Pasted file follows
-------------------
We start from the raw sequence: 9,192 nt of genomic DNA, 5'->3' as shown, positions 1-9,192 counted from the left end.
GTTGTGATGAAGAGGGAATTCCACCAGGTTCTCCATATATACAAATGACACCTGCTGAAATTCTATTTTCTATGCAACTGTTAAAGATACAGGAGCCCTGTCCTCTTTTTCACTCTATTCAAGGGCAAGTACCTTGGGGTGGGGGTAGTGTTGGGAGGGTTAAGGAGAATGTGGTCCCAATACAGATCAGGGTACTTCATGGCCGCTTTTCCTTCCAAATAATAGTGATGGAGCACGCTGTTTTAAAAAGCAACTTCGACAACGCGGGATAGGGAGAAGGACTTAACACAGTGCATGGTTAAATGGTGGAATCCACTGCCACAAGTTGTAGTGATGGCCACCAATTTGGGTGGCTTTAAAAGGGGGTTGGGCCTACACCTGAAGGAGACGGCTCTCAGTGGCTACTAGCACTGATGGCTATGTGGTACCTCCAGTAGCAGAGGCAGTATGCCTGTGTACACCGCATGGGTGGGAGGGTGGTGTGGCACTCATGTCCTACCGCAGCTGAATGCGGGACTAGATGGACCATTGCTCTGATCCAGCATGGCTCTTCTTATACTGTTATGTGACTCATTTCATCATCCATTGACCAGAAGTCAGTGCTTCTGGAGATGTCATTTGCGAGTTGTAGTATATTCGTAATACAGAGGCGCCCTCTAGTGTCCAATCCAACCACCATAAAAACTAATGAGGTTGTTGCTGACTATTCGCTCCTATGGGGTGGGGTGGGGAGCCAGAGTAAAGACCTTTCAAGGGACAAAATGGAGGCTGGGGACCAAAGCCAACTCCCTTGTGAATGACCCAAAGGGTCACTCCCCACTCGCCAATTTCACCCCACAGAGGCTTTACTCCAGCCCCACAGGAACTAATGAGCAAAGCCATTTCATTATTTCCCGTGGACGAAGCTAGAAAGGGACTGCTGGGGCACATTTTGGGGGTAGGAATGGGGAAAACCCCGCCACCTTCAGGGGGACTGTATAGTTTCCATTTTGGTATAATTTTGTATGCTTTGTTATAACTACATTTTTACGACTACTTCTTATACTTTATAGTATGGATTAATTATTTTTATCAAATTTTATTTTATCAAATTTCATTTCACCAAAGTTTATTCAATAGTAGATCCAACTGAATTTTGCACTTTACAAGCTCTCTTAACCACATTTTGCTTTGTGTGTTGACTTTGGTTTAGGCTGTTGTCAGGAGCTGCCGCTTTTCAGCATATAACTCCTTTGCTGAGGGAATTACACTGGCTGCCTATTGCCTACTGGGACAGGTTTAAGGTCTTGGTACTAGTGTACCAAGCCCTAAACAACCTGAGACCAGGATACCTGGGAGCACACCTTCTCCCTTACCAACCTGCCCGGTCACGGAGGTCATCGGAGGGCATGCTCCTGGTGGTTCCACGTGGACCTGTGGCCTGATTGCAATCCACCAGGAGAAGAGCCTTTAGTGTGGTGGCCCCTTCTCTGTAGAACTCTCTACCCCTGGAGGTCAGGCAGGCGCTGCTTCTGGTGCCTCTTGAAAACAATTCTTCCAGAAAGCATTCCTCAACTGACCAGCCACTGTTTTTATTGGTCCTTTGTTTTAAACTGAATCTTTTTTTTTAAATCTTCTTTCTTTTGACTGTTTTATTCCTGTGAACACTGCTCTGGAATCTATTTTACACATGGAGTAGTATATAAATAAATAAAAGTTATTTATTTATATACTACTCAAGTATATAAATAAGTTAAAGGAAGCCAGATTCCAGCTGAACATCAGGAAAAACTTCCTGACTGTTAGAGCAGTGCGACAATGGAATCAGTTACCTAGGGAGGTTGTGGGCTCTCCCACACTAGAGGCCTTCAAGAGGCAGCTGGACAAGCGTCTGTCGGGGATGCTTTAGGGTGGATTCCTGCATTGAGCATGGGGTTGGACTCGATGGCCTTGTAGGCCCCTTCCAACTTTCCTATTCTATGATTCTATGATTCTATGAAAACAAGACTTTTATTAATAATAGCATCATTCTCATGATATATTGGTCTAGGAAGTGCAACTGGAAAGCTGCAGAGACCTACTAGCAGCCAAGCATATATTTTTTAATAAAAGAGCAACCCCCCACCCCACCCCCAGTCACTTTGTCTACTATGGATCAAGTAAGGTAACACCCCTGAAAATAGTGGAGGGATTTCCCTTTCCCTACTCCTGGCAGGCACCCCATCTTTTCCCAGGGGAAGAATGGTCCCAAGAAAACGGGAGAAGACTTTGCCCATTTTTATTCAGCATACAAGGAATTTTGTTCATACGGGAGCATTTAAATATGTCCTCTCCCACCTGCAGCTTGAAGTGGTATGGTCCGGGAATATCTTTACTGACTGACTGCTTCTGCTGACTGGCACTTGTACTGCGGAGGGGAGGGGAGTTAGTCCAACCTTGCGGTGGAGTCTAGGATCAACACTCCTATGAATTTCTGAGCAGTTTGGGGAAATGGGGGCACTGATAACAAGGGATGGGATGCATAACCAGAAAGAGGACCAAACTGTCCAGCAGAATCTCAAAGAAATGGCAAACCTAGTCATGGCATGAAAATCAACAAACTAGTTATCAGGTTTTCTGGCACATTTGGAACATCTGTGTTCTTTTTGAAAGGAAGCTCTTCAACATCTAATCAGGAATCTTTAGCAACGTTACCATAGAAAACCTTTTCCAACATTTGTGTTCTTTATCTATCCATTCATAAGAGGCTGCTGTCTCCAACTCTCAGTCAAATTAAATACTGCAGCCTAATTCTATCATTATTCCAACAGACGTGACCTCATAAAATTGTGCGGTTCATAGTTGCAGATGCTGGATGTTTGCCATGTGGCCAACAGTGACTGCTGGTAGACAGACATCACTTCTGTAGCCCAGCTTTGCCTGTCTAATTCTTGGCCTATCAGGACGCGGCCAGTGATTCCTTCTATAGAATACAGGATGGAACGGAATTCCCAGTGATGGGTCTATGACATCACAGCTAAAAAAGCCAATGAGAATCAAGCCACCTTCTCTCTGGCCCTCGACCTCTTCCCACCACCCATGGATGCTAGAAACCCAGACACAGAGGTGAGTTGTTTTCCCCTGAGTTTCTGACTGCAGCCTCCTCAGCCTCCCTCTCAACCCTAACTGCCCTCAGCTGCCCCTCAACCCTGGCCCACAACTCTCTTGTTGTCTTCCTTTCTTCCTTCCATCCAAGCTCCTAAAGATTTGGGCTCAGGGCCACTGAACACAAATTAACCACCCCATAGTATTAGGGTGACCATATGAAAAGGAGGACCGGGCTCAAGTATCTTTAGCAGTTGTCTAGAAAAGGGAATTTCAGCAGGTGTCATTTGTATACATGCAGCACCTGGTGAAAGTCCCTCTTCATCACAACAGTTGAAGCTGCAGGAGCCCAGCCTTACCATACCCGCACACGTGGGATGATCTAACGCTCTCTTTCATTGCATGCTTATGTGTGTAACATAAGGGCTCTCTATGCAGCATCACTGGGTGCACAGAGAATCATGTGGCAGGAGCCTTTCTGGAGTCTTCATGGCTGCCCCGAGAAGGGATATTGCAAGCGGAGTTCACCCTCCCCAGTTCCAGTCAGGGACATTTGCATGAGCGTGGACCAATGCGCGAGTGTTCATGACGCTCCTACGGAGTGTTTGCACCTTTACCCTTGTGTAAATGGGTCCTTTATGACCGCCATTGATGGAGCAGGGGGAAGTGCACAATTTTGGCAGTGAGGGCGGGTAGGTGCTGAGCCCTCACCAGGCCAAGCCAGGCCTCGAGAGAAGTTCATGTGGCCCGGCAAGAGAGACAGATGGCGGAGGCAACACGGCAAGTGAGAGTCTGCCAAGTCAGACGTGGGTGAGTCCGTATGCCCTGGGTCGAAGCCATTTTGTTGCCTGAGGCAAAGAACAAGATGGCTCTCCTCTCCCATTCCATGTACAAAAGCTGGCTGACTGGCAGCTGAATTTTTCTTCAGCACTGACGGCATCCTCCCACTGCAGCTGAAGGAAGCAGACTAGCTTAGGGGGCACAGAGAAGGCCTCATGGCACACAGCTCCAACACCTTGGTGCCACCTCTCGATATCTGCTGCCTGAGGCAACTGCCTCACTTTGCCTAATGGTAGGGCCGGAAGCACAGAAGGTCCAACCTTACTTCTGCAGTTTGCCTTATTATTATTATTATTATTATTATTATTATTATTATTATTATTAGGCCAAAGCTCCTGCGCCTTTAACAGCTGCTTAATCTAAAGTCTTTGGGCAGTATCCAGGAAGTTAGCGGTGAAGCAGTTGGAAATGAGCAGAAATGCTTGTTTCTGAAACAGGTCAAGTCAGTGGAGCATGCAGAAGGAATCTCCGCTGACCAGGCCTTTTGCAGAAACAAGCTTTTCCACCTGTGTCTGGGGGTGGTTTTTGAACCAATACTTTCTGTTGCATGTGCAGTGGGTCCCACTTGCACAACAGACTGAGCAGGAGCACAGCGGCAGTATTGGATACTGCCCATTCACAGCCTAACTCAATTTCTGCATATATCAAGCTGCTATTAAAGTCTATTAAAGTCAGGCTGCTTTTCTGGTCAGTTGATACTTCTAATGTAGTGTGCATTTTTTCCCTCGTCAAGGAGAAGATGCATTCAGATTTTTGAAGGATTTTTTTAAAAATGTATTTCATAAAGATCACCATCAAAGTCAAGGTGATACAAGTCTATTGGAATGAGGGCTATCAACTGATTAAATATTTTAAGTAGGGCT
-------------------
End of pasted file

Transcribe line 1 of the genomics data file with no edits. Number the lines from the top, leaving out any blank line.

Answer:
We start from the raw sequence: 9,192 nt of genomic DNA, 5'->3' as shown, positions 1-9,192 counted from the left end.